ifisn WHICH F ,sn yon OTHJIK…
ifisn WHICH F ,sn yon OTHJIK FISH. Fish, as a rule are not supposed to be pM sdmirers of fishing. With them it is general!} a matter of being at the wrong end r-F the lias. But there are some curious-looking fish whiek do a great deal of fishing themselves. They be long to the silurus family, and their <1 Anguish- ing features are the Crtntacle appendages of the mouth. For a long Unae. ?a.vs Science Sifting. th", precise object of the?? tentacles was not on- derstood There did ot seem to be alai possible use for them. Close observation, how, ever, in a tank with numerous other small tafc BC-ow the sly silurus ising th..ir tentacies as de- ooy", like the fin ra; of the .shing frog, te entice unwary little n.h within reach of the mouth. The long silvery tentacles were waved to and fro until some unwise little fish would approach, either fascinated by the display or consumed by curiosity. When the little fish got dose enough there was a, wild rush, a gobble and it was all over. The silurus also uses ita pntacles as hands. The fish has been ?een to approach some object in the water, and then, in- stead of getting any closer, it would project the points of its tentacles to the object and feel it ▼ery gingerly, as if -aiir-fving it<.«!f that then wa.s no danger before making any closei ac- quaintance.
—♦ THB QUAKER AND HIS WATCH.
— ♦ THB QUAKER AND HIS WATCH. The following quaint letter was addressed by a Doncaster Quaker to his watchmaker over a hundred years ago: Friend John,—Once moie I send my erro- neous watch which requires thy friendly can and correction. The last time he was at thy school he was by no means benefited by thy in- utruction, aB I fino oy the index of his tongue b, is a liar, and his movements are wavering and unsettled. This m:>k;>«. me think he is not right in the inner man. ) mean the mainspring. Teach h'm to speak the truth and the equa.. tion table, and whet; thou finds him conformnbJe co these, send him 110llie with a bill in modera- tion, which will assuredly be paid by thy true 'riend,—OBADIAH PRINCE."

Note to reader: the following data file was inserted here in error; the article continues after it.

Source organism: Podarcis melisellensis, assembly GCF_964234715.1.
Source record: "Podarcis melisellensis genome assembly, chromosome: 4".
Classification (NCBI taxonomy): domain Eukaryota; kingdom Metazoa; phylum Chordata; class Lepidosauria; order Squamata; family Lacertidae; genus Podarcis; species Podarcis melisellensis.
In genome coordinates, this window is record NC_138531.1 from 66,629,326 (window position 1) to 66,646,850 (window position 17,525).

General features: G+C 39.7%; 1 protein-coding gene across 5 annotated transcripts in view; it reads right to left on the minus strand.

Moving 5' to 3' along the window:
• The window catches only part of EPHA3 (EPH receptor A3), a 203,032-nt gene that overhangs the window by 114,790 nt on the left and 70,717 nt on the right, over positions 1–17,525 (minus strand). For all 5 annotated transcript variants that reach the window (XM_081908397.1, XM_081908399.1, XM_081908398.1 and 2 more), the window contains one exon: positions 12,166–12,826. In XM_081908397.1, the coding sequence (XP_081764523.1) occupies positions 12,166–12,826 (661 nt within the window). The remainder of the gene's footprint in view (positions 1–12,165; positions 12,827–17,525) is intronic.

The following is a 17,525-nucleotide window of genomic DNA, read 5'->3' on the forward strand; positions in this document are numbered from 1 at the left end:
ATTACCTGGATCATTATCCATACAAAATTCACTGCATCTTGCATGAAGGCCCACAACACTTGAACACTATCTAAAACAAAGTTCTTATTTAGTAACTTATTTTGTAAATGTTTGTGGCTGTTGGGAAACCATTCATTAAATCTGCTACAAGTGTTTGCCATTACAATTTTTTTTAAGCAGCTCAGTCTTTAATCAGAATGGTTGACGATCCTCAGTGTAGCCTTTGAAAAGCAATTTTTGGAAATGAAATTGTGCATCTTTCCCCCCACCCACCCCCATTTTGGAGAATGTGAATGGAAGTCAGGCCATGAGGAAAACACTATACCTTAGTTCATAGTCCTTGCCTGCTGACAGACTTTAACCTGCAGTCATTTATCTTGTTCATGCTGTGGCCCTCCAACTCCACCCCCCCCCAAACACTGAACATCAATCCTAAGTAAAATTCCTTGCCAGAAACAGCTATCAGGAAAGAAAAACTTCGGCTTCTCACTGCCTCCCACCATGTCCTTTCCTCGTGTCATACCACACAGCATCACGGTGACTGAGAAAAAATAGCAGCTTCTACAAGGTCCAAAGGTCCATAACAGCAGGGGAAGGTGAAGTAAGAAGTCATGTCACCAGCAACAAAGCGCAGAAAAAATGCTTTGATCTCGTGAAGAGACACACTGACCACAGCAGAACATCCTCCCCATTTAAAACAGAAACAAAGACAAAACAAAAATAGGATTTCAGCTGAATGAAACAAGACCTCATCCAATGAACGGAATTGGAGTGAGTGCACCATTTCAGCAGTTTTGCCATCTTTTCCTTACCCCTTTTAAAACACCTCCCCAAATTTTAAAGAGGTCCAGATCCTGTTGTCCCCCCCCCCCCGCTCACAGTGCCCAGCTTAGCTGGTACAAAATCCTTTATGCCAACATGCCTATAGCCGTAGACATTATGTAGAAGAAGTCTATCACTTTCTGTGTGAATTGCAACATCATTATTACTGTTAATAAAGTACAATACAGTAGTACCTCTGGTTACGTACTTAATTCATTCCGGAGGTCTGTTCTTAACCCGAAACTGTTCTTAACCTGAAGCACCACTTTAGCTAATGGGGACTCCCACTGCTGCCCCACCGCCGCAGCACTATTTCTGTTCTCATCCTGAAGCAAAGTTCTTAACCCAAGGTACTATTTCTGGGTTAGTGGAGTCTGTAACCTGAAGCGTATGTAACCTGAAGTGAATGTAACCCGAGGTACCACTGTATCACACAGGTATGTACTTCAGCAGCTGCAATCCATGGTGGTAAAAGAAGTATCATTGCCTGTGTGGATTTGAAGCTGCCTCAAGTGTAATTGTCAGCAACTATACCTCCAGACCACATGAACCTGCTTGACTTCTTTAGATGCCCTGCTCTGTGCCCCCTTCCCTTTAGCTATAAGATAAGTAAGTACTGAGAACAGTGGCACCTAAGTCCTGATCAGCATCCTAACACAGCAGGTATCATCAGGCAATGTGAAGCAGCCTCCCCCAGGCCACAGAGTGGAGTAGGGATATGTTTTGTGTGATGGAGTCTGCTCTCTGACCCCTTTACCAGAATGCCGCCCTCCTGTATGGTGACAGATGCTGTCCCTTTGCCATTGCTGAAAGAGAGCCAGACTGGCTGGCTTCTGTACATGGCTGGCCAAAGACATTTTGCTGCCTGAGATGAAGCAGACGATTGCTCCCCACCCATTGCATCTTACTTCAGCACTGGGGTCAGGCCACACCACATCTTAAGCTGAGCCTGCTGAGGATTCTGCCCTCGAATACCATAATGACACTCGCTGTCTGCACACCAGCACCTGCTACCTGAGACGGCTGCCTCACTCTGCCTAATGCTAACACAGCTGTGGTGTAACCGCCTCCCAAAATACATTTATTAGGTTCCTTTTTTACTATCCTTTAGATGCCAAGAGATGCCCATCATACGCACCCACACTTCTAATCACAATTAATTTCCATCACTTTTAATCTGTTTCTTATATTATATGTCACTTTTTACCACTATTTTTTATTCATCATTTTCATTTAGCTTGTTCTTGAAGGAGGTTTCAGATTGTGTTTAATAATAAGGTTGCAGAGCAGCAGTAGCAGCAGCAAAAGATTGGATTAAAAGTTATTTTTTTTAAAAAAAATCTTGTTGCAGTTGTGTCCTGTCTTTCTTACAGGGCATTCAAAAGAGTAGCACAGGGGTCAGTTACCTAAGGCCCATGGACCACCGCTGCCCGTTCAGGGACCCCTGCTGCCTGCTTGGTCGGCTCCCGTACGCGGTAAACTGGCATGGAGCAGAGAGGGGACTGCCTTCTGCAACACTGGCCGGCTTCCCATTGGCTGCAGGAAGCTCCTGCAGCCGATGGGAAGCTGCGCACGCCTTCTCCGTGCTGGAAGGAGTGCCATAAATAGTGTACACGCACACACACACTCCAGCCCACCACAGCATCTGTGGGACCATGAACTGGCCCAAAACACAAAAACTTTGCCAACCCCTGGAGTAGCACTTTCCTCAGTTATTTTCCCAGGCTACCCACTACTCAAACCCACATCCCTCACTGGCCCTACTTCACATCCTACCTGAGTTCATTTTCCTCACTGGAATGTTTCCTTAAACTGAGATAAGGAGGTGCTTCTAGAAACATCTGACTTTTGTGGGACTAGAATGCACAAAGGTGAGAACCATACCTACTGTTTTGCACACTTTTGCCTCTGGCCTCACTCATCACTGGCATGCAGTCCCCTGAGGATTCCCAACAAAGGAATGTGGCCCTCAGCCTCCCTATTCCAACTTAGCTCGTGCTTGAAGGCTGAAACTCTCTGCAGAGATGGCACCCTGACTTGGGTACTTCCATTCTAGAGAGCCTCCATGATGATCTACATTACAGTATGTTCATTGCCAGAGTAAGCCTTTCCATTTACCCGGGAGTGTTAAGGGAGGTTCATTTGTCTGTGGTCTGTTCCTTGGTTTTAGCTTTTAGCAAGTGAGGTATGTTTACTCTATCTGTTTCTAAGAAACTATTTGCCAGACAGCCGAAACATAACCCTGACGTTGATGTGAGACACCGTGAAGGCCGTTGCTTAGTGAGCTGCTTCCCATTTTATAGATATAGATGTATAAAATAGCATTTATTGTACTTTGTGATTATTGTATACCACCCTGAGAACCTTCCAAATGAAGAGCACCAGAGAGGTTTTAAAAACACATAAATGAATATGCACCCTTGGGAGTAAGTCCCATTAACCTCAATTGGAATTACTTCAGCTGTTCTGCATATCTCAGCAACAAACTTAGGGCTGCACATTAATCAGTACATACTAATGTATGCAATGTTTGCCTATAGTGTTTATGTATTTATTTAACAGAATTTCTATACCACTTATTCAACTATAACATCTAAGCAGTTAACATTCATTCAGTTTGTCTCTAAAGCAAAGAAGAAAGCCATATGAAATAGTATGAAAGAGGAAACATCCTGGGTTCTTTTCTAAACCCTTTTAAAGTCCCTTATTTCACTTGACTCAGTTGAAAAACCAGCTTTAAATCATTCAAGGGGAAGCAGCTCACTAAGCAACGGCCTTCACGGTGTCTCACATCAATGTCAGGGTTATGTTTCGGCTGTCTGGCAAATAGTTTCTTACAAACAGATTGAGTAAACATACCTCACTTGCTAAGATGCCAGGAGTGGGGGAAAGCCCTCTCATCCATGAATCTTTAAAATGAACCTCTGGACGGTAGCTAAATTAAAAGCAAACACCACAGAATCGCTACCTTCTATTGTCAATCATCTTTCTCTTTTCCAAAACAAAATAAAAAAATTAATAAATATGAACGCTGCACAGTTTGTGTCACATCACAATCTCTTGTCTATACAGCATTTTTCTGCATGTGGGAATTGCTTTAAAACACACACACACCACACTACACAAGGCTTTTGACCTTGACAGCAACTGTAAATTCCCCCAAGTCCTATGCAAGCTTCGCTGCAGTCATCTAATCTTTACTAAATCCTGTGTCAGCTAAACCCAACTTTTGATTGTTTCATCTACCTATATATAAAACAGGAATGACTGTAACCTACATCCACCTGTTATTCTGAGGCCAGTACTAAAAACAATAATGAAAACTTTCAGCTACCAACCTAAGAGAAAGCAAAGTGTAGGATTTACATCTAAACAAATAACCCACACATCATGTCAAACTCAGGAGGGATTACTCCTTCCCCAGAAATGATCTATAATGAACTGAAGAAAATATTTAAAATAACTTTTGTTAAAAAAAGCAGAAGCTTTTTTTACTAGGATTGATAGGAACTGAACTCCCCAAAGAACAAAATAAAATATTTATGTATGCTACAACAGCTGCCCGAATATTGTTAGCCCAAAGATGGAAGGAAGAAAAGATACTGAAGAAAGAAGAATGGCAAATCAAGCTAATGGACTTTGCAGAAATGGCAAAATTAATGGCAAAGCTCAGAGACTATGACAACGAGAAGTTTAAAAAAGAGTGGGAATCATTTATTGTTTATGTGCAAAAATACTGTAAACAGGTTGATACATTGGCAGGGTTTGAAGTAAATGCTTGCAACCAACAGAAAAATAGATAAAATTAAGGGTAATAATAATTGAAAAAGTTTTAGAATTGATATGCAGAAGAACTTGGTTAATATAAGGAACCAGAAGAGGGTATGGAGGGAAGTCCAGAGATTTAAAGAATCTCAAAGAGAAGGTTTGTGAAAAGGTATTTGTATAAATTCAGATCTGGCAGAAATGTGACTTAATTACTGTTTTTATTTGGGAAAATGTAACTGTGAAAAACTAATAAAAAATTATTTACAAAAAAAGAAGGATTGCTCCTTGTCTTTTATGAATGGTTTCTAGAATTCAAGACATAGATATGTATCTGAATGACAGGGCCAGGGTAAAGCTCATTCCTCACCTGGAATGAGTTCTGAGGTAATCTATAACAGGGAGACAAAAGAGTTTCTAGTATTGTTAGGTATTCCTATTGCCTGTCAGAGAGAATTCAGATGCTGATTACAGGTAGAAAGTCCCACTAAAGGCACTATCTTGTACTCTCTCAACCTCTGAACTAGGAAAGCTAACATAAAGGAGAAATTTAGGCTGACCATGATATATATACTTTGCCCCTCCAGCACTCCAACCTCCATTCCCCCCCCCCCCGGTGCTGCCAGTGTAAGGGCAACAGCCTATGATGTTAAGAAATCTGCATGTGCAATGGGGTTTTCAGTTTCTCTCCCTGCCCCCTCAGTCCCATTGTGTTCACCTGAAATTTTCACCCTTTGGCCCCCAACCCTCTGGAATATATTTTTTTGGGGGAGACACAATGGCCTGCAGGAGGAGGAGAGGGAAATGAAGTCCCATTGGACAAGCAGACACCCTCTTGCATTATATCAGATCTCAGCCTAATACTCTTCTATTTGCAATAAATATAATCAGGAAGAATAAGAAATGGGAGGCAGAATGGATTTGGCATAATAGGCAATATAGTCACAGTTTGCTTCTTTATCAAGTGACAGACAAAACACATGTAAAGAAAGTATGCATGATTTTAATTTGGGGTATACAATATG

* PROVERBS ABOUT WOMEN.
PROVERBS ABOUT WOMEN. The Germans say: Listen to a woman's ttrsi opinion, but not her second." This pi .d embodies the world-old theory that a. wOw<in'. ..tuition is better than her reason. fhe French say: "A wife it a perpetual tor. nent," and A man of straw is worth a vomnn tf gold." The absurd French cynicism th". trench distrust of womankind, is as weil por- trayed in those two proverbs as in one of Guy de Maupassault's stories. The Spanish love their women, but in a light and jesting way. Thus their proverbs makG Sport of her. For instance: Women, wind, and fortune are changeable." "If yon have any. thing; to proclaim in the open rftarkfi you noeo only whisper it to a woman." !'e on your guard against a bad woman and never ini&t 11 good one." "There is only ont b;»<! w:U>. bu every lrisi!>anu thinks he 1 ,6 got iier Bitter and conternptuo is tne Italian's idea of woman. They say in taly as they i*uck des- perately on their mieerably-madc Government Bigars: "He who loses his wife al\.1 a braes farthing has only lost the latter." The Chinese objection to women is that fiht talks too much. "A woman's tongue is her sword, and she never permits it to rrnt." The American proverbs are kinder- "Women oan keep a secret, but it takes a lot o them to dr it," and" Women paint to hide their blushes
» JAPANESE LACQUER TREE.
» JAPANESE LACQUER TREE. Japanese lacquer is a very curious substance. A simple tree sap, like maple sap, it is, yet when applied to wood or metal quite indestructible A coat of lacquer is proof against alcohol against boiling water, aga:net almost all known,, agencies. The lacquer tree of Japan is -e>> large. It is always cut down at the age of forty years, as thereafter it begins to dry up. Each tree yields on its demolition about six of lacquer sap. The Japanese are very careful not to let foreigners into the secrets of lacquering.
4 QUEER MUSICAL INSTRUMENTS.
4 QUEER MUSICAL INSTRUMENTS. Among the queer instruments in the Metro politan Museum of Art, New York are a cane riolin and a tne flute. The former is a peculiar, narrow instrument of small size, but perfect ia •v,ery detail, made in imitation of a walkin*- .Stick and furnished with an ornamental kno» handle. The strings are held by small iron pinv and are tuned by a key. When not in use a small bow slips within the stick, and a rountf cover, held by metal, bands, conceals the clevet little instrument. The length of the violin k 2ft. llin., and its greatecst width is Ifin. It ia a German conceit, and dates from the nineteenth eentury. Like the cane violin, the cane flute w also of German make, but it dates from early i» the eighteenth century. The flute it in C, and it made of light wood, ornamented with turned bands of the same colour and finished with a knob. The lower joint is eolid. It has six gogwe- holes and one flat brass The raetemweet a blown at the side. like the transverse flute, and i))t M excellent sounder.